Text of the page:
Table 5 Epigenetic ↑ or ↓ miRNAs, altered in cancers, targeting DNA repair genes.
Specific miRNADNA repair gene targetsCancers affected (frequency if measured)References indicating epigenetic control of miRNAReferences indicating target gene(s) of miRNAsReferences indicating cancer type(s) affected
miR-103 miR-107RAD51, RAD51DOsteosarcoma, lung, endometrial, stomach[100][101][101]
miR-34cUNGGastric (70%) field defect gastric (27%) colon (98%) field defect colon (60%) chronic lymphocytic leukemia (18%) small-cell lung cancer (67%) NSCLC (26%)[102,104][103][102,105,106]
miR-31PARP1MLH1SMUG1MMS19Esophagus (47%) colon[72][21][71,107,108]
miR-155RAD51MLH1MSH2MSH6Breast Colon[90,111][23,112][23,90]
let-7a repression increases HMGA2; HMGA2 alters chromatin architecture of and represses ERCC1)ERCC1(Colon) Anaplastic astrocytoma[90][92,113][113]
Let-7b repression increases HMGA1; HMGA1 targets P53P53Prostate Colon[90][114,115][114,115]
miR-182BRCA1NBNRAD17Breast Colon[116][117,118][107,117,119]

Almost 3000 pairs of tumor/normal tissues were analyzed for mutations by whole exome sequencing (sequencing the protein coding parts of whole genomes) and more than a hundred pairs of tumor/normal tissues were analyzed for mutations by whole genome sequencing by Lawrence et al[120]. Median mutation frequencies for 27 different types of cancer were found to vary by 1000-fold. When there was a particular median mutation frequency for a type of cancer, the scatter of values (in individual cancers) for that type of cancer, above and below that median value, sometimes also varied by as much as 1000-fold. Some mutation frequencies in GI cancers, given as numerical values of median numbers of mutations per megabase in a review of the literature by Tuna et al[121], and recent values for esophageal cancers by Weaver et al[122], are shown in Table 6. The values were also converted to mutation frequency per whole diploid genome.

Table 6 Median mutation frequencies and ranges.
Parent/child per generation orcancer typeMutation frequency per million basesMutation frequency per diploid genome
Parent/child per generation0.0000002330-70
Colorectal carcinomaApproximately 5Approximately 30000
MSS colon cancer2.816800
MSI colon cancer (mismatch DNA repair deficient)47282000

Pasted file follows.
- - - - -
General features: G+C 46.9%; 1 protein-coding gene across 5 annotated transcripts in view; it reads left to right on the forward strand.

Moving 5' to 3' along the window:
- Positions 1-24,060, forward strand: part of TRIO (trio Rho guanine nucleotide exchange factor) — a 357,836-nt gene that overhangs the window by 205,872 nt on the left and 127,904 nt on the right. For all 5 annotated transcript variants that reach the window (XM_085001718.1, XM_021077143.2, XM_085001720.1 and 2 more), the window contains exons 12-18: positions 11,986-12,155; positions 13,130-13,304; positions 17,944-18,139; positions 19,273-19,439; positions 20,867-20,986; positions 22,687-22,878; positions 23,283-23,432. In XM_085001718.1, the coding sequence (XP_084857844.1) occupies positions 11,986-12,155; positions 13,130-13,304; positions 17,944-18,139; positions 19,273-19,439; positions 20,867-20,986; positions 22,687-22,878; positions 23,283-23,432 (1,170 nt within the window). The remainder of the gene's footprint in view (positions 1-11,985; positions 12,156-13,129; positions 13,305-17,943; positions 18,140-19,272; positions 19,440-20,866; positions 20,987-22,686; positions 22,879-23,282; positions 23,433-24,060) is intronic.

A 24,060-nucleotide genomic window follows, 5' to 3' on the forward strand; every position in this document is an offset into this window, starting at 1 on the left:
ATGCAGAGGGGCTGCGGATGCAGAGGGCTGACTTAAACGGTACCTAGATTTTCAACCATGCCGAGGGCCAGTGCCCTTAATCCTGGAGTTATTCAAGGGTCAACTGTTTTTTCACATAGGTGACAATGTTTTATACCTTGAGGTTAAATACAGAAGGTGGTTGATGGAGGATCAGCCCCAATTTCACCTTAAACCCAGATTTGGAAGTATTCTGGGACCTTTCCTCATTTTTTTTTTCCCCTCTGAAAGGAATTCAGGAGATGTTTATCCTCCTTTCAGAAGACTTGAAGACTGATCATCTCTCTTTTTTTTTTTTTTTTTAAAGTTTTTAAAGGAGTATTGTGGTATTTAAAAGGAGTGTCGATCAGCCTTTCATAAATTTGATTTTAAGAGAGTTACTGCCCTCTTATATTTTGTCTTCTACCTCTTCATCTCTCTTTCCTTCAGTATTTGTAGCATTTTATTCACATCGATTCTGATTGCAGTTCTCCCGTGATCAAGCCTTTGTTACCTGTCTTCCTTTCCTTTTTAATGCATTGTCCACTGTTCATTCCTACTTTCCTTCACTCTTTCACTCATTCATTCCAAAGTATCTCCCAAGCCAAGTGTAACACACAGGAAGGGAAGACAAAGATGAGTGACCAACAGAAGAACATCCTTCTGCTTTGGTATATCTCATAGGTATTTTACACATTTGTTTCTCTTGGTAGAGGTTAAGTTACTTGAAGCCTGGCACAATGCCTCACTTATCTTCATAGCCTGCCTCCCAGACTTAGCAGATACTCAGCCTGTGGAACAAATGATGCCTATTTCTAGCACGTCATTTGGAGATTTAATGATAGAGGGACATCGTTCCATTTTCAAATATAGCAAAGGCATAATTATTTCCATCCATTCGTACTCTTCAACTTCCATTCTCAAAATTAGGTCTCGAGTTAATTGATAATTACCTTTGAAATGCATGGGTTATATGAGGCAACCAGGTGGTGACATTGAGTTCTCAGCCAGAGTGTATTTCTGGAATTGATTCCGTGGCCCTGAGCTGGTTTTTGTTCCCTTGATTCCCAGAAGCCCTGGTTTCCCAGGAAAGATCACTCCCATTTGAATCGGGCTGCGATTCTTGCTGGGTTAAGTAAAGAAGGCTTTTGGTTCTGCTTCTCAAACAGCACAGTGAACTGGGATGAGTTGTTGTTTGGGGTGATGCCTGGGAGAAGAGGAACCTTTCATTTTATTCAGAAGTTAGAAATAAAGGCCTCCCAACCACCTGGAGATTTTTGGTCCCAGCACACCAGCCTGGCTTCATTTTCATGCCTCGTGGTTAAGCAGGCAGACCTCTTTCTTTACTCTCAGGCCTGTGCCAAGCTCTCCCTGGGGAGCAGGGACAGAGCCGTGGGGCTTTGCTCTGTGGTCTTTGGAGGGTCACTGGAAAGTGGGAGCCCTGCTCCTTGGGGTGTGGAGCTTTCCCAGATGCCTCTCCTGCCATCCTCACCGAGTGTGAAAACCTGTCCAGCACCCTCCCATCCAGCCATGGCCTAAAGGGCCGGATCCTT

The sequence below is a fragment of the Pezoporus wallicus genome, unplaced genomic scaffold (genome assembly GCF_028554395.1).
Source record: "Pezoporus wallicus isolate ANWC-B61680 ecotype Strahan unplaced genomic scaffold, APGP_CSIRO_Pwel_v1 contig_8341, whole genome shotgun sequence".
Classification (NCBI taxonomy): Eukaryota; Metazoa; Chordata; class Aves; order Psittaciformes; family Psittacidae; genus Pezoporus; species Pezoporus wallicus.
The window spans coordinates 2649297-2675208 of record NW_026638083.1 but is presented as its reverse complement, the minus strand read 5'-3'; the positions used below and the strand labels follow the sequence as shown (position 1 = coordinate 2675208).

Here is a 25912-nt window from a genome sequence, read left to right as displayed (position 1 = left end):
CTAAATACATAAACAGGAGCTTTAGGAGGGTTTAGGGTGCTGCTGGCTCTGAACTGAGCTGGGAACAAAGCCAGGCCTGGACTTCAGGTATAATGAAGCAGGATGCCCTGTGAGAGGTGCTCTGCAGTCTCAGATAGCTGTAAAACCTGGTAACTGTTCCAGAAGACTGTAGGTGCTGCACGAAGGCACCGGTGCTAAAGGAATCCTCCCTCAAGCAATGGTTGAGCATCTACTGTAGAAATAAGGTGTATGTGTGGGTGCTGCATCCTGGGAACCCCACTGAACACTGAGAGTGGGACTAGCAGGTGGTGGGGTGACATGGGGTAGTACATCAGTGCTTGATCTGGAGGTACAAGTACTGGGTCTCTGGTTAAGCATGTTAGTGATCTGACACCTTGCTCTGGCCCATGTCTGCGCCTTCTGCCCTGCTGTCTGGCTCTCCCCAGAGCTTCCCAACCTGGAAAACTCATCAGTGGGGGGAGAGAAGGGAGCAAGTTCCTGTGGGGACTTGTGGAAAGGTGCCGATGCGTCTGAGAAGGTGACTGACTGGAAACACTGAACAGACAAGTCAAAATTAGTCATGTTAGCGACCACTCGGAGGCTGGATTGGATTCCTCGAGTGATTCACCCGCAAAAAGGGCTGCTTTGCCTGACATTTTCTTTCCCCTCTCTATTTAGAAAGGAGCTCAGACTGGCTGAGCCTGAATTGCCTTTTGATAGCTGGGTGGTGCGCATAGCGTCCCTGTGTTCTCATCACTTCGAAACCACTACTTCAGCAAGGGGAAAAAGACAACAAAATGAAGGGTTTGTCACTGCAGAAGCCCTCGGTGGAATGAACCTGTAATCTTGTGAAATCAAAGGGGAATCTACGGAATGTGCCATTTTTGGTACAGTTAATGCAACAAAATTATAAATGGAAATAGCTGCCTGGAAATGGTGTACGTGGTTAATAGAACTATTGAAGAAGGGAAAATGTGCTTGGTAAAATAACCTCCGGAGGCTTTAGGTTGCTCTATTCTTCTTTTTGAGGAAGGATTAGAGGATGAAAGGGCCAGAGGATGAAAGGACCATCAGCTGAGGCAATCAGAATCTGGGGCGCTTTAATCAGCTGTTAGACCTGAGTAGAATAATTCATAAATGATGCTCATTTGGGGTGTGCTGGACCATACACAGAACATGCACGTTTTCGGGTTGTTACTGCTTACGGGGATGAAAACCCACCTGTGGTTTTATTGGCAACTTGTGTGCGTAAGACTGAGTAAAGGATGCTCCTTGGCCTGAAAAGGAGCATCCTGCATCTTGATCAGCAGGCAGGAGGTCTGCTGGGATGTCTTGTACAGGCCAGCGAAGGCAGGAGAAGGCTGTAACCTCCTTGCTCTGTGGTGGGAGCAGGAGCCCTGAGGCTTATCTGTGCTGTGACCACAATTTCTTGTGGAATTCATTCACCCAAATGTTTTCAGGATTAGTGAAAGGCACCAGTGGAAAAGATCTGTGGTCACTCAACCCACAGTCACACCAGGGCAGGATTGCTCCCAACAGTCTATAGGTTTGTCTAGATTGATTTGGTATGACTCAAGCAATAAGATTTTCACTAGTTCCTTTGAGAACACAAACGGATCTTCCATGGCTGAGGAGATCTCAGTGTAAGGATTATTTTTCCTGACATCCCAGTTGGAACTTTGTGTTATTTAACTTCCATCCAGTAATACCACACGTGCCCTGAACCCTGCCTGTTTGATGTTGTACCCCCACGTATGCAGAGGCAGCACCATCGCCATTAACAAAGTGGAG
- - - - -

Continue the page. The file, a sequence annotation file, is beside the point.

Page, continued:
Hepatocellular carcinoma4.225200
Esophageal carcinoma (single nucleotide variants)2.816994
Range 0.7-9.3Range 4516-56528
Esophageal carcinoma (small insertions and deletions)994 Range 262-3573

The mutation frequency in the whole genome [not just the exome (protein coding regions)] between generations for humans (parent to child) is about 30-70 new mutations per generation[123-125]. For protein coding regions of the genome in individuals without cancer, Keightley[126] estimated there would be 0.35 mutations per parent to child generation. Whole genome sequencing was also performed in blood cells for a pair of monozygotic (identical twin) 100 years old centenarians[127]. Only 8 somatic differences were found between the twins, though somatic variation occurring in less than 20% of blood cells would be undetected. These findings, as well as the data summarized in Table 6, indicate that cancer cell lineages experience substantially higher mutation rates than non-cancer cell lineages.


Figure 3[128] indicates some types of DNA damaging agents that may be encountered by cells in the GI tract, some of the DNA lesions they cause and the pathways used to repair these lesions. Many of the genes active in these pathways are included in Figure 3 and are indicated by their acronyms. The acronyms listed in red represent genes whose expression is frequently reduced due to epigenetic alterations in various types of GI cancers, as discussed above. Such reduced expression could be a substantial source of the genomic instability that is characteristic of these cancers.

Figure 3
Figure 3 DNA damaging agents, the lesions they produce and the repair pathways that deal with the DNA damages, including acronyms for many of the genes in each of the pathways. Acronyms in red represent genes indicated in the text that have altered (usually reduced) expression due to an epigenetic alteration in one or more types of gastrointestinal cancer[128].